Firm became global success after war
V&E Friedland Ltd, electrical engineers, was a Jewish-owned business that moved out of London to a “safer area” during the first part of 1940 at the direction of the Air Ministry because the firm was required to manufacture sensitive parts for Merlin engines.
The business had been established in Berlin in the early 1920s by Victor and Efim Friedland.
Business opportunities and the rise of anti-semitism compelled the family to move to London in 1932 and then to relocate to Lowerhouse Mill in Bollington.
Eighteen workers moved up from London, lodging locally, and, by May 1941, there were more than 70 employees.
The business diversified into plastics and expanded into a former billiards hall on Derby Street, Macclesfield, in 1944, and in 1946 Friedlands moved out of Bollington into Lower Heys Mill. Later, Friedland Doggart became internationally known for its chiming bells, as well as for its Frido footballs and Sasha dolls.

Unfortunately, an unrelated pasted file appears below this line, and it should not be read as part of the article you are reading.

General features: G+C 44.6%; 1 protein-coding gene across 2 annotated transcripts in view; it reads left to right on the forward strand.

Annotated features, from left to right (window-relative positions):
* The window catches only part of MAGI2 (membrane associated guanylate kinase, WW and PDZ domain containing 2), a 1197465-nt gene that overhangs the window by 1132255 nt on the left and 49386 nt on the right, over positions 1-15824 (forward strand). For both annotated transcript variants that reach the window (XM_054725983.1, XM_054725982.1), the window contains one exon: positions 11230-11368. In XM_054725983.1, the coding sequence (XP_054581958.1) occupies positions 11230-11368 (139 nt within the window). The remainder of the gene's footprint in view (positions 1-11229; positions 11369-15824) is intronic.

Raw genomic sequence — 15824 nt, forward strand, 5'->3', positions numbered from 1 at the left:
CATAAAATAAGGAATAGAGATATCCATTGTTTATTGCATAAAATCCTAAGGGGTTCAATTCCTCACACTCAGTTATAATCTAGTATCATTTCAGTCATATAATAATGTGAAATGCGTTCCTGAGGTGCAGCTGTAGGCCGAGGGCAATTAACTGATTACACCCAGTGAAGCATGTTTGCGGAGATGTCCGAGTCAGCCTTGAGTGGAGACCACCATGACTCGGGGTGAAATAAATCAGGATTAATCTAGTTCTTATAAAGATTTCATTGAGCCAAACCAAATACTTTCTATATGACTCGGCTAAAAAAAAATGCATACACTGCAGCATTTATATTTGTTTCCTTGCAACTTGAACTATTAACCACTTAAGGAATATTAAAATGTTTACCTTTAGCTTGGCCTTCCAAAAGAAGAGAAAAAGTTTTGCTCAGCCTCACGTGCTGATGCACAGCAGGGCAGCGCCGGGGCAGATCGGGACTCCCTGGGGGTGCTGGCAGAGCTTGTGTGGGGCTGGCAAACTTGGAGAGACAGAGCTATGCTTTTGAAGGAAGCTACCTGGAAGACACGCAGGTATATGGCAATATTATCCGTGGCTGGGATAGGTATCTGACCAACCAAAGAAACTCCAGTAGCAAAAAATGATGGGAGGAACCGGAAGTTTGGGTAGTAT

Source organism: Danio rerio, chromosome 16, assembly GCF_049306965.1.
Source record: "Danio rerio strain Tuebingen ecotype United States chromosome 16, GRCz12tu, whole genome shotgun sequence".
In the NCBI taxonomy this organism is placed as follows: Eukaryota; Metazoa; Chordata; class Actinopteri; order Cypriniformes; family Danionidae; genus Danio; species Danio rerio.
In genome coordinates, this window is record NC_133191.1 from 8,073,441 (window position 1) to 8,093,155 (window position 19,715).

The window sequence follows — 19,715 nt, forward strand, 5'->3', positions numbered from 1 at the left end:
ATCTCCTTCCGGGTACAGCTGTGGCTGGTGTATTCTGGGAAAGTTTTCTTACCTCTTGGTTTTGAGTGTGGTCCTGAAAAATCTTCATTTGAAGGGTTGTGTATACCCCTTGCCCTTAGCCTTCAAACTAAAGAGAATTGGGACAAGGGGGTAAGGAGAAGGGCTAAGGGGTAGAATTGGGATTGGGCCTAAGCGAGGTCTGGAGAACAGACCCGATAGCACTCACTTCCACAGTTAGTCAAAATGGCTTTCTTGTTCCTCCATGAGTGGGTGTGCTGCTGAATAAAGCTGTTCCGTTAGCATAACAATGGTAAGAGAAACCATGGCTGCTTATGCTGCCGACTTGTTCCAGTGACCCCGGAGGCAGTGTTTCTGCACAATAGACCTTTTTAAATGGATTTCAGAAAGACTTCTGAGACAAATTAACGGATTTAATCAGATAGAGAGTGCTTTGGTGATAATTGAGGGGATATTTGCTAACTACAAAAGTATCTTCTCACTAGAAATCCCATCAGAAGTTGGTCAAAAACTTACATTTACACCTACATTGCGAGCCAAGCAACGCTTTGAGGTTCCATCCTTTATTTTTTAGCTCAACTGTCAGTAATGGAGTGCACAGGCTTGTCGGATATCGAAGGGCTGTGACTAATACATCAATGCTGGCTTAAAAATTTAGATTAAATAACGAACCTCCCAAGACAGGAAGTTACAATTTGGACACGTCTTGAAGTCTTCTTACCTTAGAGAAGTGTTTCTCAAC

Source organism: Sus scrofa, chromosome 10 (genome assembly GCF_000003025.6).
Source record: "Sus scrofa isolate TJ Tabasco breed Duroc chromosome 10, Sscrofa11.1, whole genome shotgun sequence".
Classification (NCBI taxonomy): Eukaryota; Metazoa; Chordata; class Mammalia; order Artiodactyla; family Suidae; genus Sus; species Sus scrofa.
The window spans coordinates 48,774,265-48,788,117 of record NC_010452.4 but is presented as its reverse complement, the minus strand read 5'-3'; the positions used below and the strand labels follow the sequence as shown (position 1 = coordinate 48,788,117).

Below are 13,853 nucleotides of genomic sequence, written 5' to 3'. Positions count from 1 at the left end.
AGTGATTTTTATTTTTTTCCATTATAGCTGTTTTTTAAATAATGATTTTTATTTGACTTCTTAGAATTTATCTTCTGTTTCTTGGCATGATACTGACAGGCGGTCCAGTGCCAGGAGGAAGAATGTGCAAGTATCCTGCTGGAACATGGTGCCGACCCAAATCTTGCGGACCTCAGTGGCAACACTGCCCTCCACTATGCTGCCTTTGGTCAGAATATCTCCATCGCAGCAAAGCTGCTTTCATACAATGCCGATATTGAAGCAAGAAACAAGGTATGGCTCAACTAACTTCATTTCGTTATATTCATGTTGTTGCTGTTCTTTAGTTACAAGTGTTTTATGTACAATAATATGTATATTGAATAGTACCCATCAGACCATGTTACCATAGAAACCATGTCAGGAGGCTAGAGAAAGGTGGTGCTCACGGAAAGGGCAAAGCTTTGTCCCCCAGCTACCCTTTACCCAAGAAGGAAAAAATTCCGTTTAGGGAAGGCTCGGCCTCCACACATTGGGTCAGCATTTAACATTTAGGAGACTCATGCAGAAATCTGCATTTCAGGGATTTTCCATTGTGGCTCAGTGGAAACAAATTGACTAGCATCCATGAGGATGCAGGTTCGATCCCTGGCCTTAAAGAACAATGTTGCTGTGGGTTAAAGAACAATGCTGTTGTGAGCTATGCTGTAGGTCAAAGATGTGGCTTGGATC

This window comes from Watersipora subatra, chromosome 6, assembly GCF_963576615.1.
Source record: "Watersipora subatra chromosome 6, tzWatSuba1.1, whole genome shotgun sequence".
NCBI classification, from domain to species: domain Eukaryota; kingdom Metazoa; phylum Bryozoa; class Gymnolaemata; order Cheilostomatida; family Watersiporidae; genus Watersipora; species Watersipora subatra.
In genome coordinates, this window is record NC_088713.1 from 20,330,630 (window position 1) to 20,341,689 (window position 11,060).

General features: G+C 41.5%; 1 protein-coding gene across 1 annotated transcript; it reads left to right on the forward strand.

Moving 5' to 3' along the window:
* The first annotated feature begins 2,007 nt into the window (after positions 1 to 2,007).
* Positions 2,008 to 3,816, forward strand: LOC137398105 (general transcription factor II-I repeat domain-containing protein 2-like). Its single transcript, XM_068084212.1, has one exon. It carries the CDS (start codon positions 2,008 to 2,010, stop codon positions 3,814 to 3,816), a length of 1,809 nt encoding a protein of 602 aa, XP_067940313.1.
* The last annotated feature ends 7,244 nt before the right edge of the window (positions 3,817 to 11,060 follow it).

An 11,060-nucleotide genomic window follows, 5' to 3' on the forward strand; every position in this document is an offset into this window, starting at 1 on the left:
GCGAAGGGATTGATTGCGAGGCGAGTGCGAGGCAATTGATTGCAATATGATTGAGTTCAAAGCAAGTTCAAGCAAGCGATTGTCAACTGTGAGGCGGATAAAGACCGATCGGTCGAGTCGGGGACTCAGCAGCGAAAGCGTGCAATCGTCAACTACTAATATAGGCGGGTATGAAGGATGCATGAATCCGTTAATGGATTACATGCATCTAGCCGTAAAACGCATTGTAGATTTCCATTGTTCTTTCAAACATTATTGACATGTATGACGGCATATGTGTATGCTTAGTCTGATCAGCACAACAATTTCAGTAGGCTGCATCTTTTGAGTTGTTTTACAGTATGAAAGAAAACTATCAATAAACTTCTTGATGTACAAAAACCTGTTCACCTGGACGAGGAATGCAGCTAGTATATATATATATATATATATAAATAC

The forthcoming exhibition will have on display rare ephemera and memorabilia lent by the Friedland and Doggart families, including such products as a war-time blackout lamp and a Russian-language catalogue for door chimes.
Pictured above is a rare and previously unpublished Friedland-Doggart family photograph, taken during the Second World War.
The exhibition – ‘Celebrating Jewish Life, Art and Enterprise in Macclesfield During World War Two’ – commemorates the 75th anniversary of the opening of the Macclesfield Synagogue at 62 Chestergate, now Charles Roe House, where the exhibition will be held. The exhibition will run from Sunday March 23, to May 2, Wednesdays to Sundays, 11am to 4pm, with an invitation only preview on March 20.
●● From left: Efim Friedland and his wife Zita, brother Siegmund Friedland, American cousin Mark Shapiro and John Doggart, who was married to Sara Friedland